Friday, October 15, 2004

The Pragmatic Content of Principles

In a recent post, Julian makes the following comment about the death penalty:
I tend to oppose the death penalty for pragmatic more than principled reasons. (That is, if someone's done something sufficiently wicked that we see no problem locking him in a concrete cube with gangs of thugs for 50 years, it's not obvious why a death sentence is inherently beyond the pale. But as currently applied, there are clearly too many errors and inequities for it to be necessary when the person’s no longer a threat.)
Note Julian’s distinction between principled and pragmatic reasons. I share Julian’s position on this issue, I’ve often stated it in the same way, and I’ve made a similar distinction between principle and practice on other issues. But I always wince internally when I do so, because the wording implies that feasibility, logistics, and other practical matters are somehow not the stuff of principle. Now, if your ethical principles derive entirely from a priori, deontological considerations, that makes sense. But for people who admit consequences matter at all in ethical decision-making – and you don’t have to be a utilitarian to think that, though it helps – pragmatic considerations will inform your selection of principles. You can’t arrive at principles, at least not terribly useful ones, without practical knowledge about how the world works, how perfectly or imperfectly rules will be enforced, whether the institutions you favor will in fact select the right rules, how prevalent are bias and abuse, etc.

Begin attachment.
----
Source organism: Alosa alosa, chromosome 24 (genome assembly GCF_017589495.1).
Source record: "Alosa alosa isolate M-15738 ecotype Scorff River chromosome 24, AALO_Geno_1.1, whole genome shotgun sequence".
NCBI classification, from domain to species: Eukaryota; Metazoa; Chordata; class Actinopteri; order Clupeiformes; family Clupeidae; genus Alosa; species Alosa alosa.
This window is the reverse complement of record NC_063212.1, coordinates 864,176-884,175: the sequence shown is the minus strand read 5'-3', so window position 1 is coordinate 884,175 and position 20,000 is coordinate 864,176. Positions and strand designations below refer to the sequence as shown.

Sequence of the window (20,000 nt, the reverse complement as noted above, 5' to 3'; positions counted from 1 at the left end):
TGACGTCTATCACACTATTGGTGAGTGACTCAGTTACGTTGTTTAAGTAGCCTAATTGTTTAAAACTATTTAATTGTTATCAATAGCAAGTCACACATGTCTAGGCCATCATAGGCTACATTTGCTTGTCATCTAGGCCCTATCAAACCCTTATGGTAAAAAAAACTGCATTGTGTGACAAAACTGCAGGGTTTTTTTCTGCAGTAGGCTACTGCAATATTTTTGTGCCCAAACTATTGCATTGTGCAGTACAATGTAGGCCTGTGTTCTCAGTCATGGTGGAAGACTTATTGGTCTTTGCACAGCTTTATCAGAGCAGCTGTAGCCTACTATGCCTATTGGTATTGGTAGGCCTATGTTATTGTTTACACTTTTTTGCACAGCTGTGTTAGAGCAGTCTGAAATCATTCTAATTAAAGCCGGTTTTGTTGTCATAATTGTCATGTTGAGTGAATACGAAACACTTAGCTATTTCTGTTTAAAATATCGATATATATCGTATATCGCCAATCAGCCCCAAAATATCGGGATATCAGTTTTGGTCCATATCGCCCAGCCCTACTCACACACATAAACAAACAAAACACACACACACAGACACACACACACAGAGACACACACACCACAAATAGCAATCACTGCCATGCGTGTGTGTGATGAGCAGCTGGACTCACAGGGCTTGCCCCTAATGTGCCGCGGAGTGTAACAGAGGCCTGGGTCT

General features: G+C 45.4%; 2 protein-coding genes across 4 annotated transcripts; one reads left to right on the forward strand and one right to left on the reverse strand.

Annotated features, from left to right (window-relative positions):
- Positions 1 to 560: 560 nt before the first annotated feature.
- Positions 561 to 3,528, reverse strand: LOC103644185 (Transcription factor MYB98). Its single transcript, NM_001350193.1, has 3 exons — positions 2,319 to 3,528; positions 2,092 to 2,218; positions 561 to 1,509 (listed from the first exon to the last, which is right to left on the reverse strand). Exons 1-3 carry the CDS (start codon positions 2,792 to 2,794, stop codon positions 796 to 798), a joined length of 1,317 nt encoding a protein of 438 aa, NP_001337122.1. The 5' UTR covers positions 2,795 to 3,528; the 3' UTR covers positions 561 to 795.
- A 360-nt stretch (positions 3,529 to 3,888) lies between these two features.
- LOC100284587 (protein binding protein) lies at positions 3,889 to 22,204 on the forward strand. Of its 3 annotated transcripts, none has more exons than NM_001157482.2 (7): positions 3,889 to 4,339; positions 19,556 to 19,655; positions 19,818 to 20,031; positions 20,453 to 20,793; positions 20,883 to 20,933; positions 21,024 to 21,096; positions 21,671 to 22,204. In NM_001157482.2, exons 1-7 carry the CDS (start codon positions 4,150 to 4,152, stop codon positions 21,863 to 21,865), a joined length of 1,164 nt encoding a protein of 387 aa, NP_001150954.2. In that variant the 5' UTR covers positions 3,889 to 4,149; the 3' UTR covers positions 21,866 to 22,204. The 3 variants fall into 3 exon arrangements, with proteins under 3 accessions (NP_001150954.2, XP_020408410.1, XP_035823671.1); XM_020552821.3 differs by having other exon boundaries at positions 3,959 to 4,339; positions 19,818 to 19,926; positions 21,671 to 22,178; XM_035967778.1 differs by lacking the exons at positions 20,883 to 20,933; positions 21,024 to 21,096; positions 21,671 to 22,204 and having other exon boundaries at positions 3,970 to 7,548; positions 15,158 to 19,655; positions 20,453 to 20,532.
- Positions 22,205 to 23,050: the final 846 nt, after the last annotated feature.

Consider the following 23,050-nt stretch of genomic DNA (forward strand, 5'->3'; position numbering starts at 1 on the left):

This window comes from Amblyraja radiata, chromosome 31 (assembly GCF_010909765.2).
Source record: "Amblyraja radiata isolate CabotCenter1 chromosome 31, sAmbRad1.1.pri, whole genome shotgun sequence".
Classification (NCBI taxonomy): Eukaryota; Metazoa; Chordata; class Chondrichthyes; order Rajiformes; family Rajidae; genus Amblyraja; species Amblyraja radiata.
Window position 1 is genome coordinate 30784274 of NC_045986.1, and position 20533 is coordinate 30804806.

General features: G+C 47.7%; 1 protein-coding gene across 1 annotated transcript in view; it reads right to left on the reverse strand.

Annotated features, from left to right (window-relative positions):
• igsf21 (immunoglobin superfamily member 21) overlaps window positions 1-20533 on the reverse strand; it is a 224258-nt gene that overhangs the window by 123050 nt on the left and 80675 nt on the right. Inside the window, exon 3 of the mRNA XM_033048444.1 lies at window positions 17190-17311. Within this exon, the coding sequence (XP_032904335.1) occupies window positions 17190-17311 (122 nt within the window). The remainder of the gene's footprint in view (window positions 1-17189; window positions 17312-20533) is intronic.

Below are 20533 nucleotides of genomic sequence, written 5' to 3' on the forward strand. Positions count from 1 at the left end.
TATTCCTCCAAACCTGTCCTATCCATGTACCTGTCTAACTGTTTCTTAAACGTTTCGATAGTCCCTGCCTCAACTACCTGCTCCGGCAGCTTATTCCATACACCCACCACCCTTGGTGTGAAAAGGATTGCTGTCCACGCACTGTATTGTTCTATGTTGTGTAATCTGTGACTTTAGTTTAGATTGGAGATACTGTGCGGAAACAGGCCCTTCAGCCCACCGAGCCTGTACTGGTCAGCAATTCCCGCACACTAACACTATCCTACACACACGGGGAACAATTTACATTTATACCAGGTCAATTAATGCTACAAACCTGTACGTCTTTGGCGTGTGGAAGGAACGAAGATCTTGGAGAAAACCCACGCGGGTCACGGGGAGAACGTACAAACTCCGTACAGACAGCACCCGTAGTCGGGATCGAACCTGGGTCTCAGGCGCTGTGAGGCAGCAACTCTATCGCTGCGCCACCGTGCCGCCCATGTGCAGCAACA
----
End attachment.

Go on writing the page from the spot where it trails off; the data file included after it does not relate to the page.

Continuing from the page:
Principles exist in layers, from the broadest and most abstract (e.g., “Maximize human happiness”) to the narrowest and most concrete (“Don’t let cousin Lou have more than two drinks”). In between, there are principles with an intermediate degree of abstraction (e.g., “Let people make decisions that are primarily self-regarding”). It is the intermediate principles that provide the most guidance, since the most abstract principles are fairly useless without more information (“what makes people happy?”), while the most concrete principles provide little guidance outside their narrow purviews (“is it okay for cousin Carol to have another drink?”). All but the most abstract principles implicitly incorporate information and factual judgments, usually in the form of generalizations about the world.

When principles are highly specific, relying on a great deal of context and relevant information, people are likely to regard them not as principles, but as pragmatic judgments. This is especially true when we wish to draw attention to the factually-contingent nature of a conclusion. Hence statements like Julian’s about the death penalty: by calling his judgment pragmatic, he draws attention to his willingness to revise his opinion in the face of a different set of facts. Still, there is a clearly a matter of principle at work here, something like, “Don’t vest untrustworthy agents with the power of life and death over others.” Other opponents of the death penalty rely on a similar argument, namely, that agents of the state cannot be trusted to administer the death penalty without bias – but then they conclude with a categorical condemnation of the death penalty under any circumstances. Apparently, they must consider their factual judgment about the trustworthiness of state agents to be more universal in character, perhaps attributable to immutable human nature rather than historical or institutional features of the current system. (Or they might be deploying the trustworthiness argument for persuasion’s sake, while basing their own categorical opposition on more general principles – but I’ve met at least some libertarians who oppose the death penalty categorically based on their general distrust of the state.)

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